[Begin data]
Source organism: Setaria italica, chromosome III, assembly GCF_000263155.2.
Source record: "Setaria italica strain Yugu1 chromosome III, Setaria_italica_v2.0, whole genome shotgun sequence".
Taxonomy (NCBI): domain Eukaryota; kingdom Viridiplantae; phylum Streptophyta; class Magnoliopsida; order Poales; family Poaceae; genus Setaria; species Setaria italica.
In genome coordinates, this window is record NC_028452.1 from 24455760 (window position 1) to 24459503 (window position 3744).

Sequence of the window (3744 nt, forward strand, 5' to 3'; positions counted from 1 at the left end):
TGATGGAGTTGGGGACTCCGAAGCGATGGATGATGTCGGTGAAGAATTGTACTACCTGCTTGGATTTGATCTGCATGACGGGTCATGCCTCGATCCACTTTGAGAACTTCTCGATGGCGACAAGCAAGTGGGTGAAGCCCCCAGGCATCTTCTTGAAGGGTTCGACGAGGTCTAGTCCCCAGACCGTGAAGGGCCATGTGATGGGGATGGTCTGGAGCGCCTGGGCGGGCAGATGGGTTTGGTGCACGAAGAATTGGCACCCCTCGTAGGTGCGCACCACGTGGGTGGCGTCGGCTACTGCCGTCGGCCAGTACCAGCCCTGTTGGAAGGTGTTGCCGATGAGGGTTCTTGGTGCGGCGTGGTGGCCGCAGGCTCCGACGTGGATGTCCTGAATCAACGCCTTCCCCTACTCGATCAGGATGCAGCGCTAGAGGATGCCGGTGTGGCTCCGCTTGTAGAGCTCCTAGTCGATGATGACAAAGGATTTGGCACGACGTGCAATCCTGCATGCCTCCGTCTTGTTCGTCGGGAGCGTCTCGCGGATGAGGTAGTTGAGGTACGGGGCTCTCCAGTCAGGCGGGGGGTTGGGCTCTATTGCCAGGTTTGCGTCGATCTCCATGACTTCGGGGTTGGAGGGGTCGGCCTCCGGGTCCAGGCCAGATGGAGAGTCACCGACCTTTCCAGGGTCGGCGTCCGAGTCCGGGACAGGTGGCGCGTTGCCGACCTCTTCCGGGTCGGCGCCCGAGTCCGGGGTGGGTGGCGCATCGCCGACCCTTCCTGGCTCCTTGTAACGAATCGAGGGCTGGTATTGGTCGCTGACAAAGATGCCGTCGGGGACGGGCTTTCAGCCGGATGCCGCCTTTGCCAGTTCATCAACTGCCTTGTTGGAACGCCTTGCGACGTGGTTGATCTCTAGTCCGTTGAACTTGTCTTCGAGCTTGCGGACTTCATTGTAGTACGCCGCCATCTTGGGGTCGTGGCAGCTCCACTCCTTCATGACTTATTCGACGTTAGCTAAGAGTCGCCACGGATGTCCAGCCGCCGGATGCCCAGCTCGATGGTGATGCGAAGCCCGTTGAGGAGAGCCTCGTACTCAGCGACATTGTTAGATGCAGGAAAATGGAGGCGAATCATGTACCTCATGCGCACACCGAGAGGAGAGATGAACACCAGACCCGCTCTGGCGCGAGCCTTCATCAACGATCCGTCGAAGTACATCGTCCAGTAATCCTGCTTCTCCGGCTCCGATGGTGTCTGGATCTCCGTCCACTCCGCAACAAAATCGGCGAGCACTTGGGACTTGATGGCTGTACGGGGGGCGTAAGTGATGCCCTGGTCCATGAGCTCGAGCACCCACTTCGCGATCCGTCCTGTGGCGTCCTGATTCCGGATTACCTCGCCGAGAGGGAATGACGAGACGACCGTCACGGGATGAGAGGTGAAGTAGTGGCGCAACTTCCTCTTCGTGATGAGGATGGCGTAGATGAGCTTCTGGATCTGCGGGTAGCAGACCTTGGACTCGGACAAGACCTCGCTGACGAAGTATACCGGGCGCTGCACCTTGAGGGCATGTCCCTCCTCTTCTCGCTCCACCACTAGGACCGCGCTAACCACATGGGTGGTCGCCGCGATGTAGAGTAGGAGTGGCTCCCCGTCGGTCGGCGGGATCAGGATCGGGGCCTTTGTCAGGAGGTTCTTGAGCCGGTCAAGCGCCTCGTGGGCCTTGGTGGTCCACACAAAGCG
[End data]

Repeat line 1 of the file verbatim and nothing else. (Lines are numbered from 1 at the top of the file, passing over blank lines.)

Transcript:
Source organism: Setaria italica, chromosome III, assembly GCF_000263155.2.